Even as MacDonald said she was stepping aside, she testified that she had personally observed each of the petitions being signed by the circulator — though she acknowledged the signatures didn’t look the same. But the attorney who argued the case for her removal, Jay Walsh, identified 88 petitions, the majority of those filed, in which he argued the signature did not match the one on file in a state voter-registration database.

“You can just tell she didn’t sign all the pages,” Walsh told Wojcik.

The judge apparently agreed: By the time MacDonald withdrew, Wojcik had reviewed 44 of the petitions in question and tossed out 29 of them.

If MacDonald’s withdrawal hadn’t ended the proceedings, Wojcik would have reviewed dozens more petitions and, after that, reviewed challenges to individual signatures based on a number of alleged deficiencies, such as the signer not being registered as a Democrat within the district. A certain percentage of mistakes crop up almost inevitably in any candidate's filing, but combined with the broader challenge to the petitions themselves, MacDonald faced long odds.

The proceeding was delayed by multiple factors, including the fact that election staff could not access the state voter database from the courtroom. The court relocated to the elections office in the County Office Building across the street, although in the end, Wojcik used it to review only one signature: that of the circulator in question.

Proceedings were also delayed by legal miscommunications involving the attorneys. MacDonald’s lawyer, elder law attorney Carl Zacharia, seemed unfamiliar with provisions of election law and was apparently working from copies of election petitions that were numbered differently than the originals and those possessed by Walsh.

The hearing’s location in the county election department gave the proceedings a more informal air, with Wojcik, sans robes, sifting through petitions on the same counter where candidates for local office ordinarily file them. But the close quarters — with the parties, court and election staff, and reporters all milling nearby — also made it possible for a sometimes charged back-and-forth.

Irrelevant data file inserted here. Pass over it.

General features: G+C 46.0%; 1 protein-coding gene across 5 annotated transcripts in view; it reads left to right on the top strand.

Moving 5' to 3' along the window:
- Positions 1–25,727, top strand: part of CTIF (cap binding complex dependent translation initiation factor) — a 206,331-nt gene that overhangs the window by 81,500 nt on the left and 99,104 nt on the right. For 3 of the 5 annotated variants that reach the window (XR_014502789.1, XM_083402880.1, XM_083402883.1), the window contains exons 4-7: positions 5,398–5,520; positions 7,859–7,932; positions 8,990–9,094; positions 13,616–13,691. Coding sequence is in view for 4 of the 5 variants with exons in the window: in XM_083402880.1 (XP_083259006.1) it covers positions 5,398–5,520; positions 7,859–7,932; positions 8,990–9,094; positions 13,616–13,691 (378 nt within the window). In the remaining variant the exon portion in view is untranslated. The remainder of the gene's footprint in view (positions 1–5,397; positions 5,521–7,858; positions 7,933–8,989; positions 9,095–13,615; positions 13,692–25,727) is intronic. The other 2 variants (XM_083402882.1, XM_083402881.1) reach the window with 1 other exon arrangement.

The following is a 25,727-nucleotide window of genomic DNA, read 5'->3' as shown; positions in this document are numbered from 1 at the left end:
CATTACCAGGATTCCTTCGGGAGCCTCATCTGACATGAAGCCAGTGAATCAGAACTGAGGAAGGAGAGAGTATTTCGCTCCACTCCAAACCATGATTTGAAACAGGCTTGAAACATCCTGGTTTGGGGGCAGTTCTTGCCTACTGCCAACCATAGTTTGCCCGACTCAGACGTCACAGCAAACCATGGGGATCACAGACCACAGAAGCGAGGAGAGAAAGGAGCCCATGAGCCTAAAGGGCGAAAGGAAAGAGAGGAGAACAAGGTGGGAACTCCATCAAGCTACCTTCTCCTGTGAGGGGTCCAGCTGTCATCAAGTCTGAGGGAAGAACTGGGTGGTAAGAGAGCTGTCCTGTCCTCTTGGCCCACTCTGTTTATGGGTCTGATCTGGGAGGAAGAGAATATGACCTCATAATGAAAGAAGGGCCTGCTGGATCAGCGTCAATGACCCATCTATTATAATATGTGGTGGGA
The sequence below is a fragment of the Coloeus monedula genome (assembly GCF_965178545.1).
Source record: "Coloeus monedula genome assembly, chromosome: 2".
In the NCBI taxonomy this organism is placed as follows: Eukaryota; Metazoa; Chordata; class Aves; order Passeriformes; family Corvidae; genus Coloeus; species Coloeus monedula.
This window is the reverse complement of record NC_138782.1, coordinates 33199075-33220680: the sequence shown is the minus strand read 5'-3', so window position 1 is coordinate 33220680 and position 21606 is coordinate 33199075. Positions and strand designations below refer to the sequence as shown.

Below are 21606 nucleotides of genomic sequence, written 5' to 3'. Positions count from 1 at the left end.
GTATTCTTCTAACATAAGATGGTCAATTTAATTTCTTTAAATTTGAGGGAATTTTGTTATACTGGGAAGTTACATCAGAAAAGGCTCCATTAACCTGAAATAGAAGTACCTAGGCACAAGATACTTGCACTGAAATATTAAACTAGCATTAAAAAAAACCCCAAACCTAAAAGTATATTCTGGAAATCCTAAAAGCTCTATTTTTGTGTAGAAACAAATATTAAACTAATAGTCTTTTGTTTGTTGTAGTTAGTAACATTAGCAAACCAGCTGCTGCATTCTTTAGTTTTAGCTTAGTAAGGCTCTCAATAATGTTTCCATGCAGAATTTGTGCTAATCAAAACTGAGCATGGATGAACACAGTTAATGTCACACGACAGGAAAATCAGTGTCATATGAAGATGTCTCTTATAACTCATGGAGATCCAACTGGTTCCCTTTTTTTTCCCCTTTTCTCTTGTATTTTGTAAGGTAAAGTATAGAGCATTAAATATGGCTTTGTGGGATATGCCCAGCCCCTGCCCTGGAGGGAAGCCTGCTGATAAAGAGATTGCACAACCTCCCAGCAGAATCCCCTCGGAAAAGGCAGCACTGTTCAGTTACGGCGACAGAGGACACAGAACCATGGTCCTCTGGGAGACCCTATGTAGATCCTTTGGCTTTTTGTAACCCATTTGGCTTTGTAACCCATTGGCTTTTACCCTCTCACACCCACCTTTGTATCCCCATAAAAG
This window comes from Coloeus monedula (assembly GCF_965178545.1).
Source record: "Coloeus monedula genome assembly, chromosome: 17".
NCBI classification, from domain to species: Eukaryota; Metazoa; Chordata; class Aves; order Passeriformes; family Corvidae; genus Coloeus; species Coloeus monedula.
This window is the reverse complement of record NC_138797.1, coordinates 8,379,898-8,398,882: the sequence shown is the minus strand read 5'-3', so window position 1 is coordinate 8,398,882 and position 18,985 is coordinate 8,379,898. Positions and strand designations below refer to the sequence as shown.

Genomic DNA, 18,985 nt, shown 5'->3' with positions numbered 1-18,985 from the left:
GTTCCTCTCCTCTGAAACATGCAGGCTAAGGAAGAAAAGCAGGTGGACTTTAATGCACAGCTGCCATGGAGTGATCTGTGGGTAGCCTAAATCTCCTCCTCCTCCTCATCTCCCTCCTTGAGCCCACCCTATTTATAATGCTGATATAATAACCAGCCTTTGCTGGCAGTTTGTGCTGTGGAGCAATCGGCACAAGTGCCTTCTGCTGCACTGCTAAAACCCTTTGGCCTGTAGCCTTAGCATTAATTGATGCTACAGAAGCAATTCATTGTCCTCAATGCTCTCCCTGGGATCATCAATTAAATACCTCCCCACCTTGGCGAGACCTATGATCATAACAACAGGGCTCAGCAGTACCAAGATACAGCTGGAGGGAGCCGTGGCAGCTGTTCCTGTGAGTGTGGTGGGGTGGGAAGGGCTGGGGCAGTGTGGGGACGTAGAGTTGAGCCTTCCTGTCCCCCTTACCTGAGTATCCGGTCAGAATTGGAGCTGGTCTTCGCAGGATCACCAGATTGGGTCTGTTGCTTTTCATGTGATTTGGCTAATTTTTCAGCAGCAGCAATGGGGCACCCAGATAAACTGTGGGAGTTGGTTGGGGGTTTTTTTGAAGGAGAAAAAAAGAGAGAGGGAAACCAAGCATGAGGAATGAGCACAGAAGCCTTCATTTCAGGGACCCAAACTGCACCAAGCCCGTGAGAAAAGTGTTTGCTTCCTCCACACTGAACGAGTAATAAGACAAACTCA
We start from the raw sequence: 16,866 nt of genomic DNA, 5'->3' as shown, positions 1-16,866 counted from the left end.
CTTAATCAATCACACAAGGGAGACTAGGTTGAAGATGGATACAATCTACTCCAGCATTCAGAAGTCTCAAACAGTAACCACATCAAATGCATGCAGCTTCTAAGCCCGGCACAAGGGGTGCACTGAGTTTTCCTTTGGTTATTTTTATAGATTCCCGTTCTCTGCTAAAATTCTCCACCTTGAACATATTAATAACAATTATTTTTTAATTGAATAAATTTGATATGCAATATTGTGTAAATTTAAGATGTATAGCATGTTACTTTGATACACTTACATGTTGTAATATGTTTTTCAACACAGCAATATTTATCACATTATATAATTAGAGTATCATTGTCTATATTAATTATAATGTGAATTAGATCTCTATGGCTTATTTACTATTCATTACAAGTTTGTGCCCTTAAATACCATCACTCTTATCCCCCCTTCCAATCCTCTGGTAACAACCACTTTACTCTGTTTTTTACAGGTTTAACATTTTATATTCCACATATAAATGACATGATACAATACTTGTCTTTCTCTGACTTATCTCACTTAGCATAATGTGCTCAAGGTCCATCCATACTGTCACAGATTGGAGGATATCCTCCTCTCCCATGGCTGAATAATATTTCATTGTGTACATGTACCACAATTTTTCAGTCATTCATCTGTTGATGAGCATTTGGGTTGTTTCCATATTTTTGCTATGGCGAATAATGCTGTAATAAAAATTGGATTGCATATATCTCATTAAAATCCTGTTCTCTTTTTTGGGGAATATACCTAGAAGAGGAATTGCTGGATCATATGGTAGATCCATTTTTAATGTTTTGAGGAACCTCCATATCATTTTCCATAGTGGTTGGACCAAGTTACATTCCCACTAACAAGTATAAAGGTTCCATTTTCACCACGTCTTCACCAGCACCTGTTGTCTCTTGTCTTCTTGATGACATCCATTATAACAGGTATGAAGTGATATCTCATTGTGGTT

“You didn’t count all our signatures,” MacDonald said to Walsh at one point. “Shame on you. This is America.”

The conventional wisdom is that MacDonald’s withdrawal will benefit Patel because having more than one challenger take on an incumbent risks splitting the opposition vote. Patel’s campaign has not directly addressed questions about whether it paid to file the suit, which was filed in the name of a handful of Democratic voters in the district.

Updated: March 4, 2024 at 4:48 PM EST
This story was updated at 4:48 p.m. on Monday, March 4, 2024 to include a subsequent statement by MacDonald that she plans to run as a Republican write-in candidate.
Nearly three decades after leaving home for college, Chris Potter now lives four miles from the house he grew up in -- a testament either to the charm of the South Hills or to a simple lack of ambition. In the intervening years, Potter held a variety of jobs, including asbestos abatement engineer and ice-cream truck driver. He has also worked for a number of local media outlets, only some of which then went out of business. After serving as the editor of Pittsburgh City Paper for a decade, he covered politics and government at the Pittsburgh Post-Gazette. He has won some awards during the course of his quarter-century journalistic career, but then even a blind squirrel sometimes digs up an acorn.